In the evening, we gathered and went to Suresh’s house for a night of the sexes. The guys would spend the night hanging out with Pastor Suresh and the women would spend time with the women from the Ashraya House. As we walked up the stairs into the house, the men stopped on the third floor and went into a dining hall, while the women continued on up to the roof.
In the dining hall, we took our seats with Suresh at the head of the table. We were served dinner and spent the time talking about manly things. We got the chance to ask Suresh any question we wanted, which we took full advantage of. After we were done eating, Suresh brought in gifts for us: lungis. A lungi is a man’s skirt which you wear around the house as pajamas. Poorer people wear them every day to work. They were what we were passing out to the men at the events. Suresh handed a stack to each side of the table and we took one and passed the stack down. I ended up with a green one which I traded for a black one (I didn’t care, the other guy did). He then taught us how to wear it. It was actually quite difficult to figure out for me. It was only a giant piece of fabric, but you have to tie it a certain way. Also, I am much skinnier than Suresh, so the large piece of fabric was extra large on me. After fumbling around with it for a while, I had Suresh tie it on me. It worked like a charm, except for the fact that I could feel the circulation being cut off at my waist.
Men wearing their lungis.
When everyone was wearing theirs, we posed for pictures and then did what anyone else would do: go upstairs to show the ladies. We walked very carefully up the stairs; the lungis were long and tripping was a huge possibility. Upstairs, we found about 50 or so women sitting at the tables. There were groups of our teammates with groups of the Ashraya women. We showed off our new clothing and they all appreciated it. After a few minutes, we finally went back downstairs and got dressed. Craig announced that we had a phone for the team to make calls home, so I finally called my family. The connection was terrible, but I spoke to my mom for a few minutes. When I was done on the phone, the men came in from somewhere and announced that they had just baptized one of Suresh’s foster daughters. I was amazed at the fact that they did this, and that I missed it. I was a little disappointed in that, but was glad to have talked to my mom. When all the guys were back together, we got into the cars and headed for the hotel. We had a chance to get to sleep early and we didn’t want to waste it!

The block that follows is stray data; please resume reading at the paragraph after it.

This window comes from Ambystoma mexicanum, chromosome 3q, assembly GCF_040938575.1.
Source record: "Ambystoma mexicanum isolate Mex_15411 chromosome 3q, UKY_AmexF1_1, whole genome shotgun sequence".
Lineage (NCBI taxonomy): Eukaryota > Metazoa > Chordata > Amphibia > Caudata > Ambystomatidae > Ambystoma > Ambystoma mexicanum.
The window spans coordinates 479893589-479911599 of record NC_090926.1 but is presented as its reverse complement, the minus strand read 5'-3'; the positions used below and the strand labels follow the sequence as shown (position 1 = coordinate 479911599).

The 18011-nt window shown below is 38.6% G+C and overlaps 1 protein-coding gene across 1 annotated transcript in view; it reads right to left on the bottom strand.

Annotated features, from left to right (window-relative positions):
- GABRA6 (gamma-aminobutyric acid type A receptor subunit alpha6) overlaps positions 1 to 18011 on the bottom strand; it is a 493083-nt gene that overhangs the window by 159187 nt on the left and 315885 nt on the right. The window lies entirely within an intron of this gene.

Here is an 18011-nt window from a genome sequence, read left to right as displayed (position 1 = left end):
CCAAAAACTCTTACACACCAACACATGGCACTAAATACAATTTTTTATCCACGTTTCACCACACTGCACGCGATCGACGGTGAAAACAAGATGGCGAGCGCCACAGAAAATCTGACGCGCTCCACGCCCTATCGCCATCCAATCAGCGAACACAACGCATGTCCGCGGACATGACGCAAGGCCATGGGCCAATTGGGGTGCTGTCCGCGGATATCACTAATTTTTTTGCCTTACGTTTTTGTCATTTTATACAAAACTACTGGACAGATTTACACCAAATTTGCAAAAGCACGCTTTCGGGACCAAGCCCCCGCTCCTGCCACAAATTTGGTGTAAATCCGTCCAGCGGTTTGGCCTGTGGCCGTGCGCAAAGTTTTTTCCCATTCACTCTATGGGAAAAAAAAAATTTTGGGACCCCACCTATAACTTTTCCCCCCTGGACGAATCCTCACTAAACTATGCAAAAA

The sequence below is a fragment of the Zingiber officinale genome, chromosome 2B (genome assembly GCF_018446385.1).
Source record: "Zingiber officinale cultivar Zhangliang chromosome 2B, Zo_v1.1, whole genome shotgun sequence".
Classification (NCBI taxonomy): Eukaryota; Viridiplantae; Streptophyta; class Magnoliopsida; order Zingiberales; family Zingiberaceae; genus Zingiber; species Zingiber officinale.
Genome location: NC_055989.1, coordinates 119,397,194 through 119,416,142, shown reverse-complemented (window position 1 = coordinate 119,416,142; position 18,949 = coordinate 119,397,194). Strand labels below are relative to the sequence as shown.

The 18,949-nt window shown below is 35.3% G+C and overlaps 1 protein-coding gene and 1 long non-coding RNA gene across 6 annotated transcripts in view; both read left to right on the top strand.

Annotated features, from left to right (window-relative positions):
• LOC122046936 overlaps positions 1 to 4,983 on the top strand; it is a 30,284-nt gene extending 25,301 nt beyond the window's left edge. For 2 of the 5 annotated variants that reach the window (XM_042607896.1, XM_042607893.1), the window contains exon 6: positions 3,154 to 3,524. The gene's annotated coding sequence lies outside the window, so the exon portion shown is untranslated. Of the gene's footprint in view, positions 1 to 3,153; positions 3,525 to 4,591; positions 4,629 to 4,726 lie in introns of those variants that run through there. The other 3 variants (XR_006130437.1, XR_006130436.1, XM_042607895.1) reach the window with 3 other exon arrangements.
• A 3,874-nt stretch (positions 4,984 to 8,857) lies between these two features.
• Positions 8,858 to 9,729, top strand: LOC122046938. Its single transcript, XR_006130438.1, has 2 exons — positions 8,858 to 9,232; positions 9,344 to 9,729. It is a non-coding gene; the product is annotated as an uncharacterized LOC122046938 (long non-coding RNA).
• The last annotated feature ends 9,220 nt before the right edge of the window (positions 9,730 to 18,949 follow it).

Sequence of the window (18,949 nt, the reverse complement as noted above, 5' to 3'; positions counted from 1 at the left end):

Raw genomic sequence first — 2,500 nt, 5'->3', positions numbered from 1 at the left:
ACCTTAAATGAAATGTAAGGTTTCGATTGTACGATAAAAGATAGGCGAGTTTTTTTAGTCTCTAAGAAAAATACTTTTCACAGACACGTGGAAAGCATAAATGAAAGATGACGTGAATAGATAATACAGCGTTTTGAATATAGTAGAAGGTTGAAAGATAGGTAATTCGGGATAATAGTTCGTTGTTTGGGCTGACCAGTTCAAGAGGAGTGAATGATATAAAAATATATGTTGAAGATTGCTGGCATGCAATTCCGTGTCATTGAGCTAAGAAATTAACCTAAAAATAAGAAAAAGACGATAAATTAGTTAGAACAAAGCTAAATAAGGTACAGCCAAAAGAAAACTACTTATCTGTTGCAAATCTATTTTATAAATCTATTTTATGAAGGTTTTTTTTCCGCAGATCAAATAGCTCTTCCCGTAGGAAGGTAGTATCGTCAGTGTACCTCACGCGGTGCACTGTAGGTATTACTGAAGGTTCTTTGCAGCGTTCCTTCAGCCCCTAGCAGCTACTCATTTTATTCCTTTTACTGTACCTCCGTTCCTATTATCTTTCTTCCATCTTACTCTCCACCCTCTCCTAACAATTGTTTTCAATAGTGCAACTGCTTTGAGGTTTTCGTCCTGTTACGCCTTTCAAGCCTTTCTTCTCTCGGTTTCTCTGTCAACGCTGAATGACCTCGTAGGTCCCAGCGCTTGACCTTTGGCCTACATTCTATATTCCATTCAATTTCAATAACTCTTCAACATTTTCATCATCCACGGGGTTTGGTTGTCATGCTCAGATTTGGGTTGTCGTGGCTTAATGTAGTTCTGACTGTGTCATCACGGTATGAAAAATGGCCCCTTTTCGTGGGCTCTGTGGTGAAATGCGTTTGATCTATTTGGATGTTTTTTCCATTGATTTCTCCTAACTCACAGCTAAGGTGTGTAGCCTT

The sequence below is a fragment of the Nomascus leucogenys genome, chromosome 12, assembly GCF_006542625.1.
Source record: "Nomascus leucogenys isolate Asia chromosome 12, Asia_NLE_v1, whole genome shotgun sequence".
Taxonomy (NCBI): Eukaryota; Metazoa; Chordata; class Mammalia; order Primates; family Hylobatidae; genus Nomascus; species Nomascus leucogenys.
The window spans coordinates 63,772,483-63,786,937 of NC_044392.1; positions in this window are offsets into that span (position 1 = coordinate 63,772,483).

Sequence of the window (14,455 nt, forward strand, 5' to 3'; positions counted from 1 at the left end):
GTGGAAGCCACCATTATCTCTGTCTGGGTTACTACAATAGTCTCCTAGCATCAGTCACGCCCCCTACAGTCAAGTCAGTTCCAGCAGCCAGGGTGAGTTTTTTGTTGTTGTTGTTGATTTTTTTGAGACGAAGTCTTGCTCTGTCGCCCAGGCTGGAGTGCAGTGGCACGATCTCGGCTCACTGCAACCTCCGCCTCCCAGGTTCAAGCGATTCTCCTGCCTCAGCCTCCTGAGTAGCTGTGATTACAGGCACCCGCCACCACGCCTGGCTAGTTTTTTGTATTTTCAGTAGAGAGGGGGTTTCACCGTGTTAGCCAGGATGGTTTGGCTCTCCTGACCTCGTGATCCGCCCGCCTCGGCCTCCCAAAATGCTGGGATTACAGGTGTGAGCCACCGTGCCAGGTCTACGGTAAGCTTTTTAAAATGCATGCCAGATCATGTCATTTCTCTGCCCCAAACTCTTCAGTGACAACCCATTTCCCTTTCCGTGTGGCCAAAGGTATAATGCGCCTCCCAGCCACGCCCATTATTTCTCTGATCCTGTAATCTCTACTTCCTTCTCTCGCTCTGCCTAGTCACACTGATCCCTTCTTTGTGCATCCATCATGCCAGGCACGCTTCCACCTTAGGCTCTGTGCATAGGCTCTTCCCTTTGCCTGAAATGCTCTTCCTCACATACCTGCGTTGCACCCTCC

Pastor Suresh's foster daughter being baptized by Josh and Daniel.
The ladies, on the other hand, had a whole night left. I wasn’t there, but I hear it was a powerful night. The Ashraya women are women that have come from prostitution or abusive households to live. They are given food and shelter and the opportunity to make clothing for living wages. The women spent the first part of the night sharing their testimonies. Women got up and spoke to the group, bearing their hearts and souls and showing where they had come from and where they were and how Jesus had moved in them. The women spent the rest of the night in fellowship. They ate dinner together, painted each others’ nails, and drew henna on each other. Hearing about the cool things that they did made me a little jealous, but I knew that it wouldn’t be the same with men there.
The ladies listen to one of the Rock Harbor team members as she shares her testimony.
That night, I went to sleep thinking about how awesome the next day would be; I was going to preach. I was right.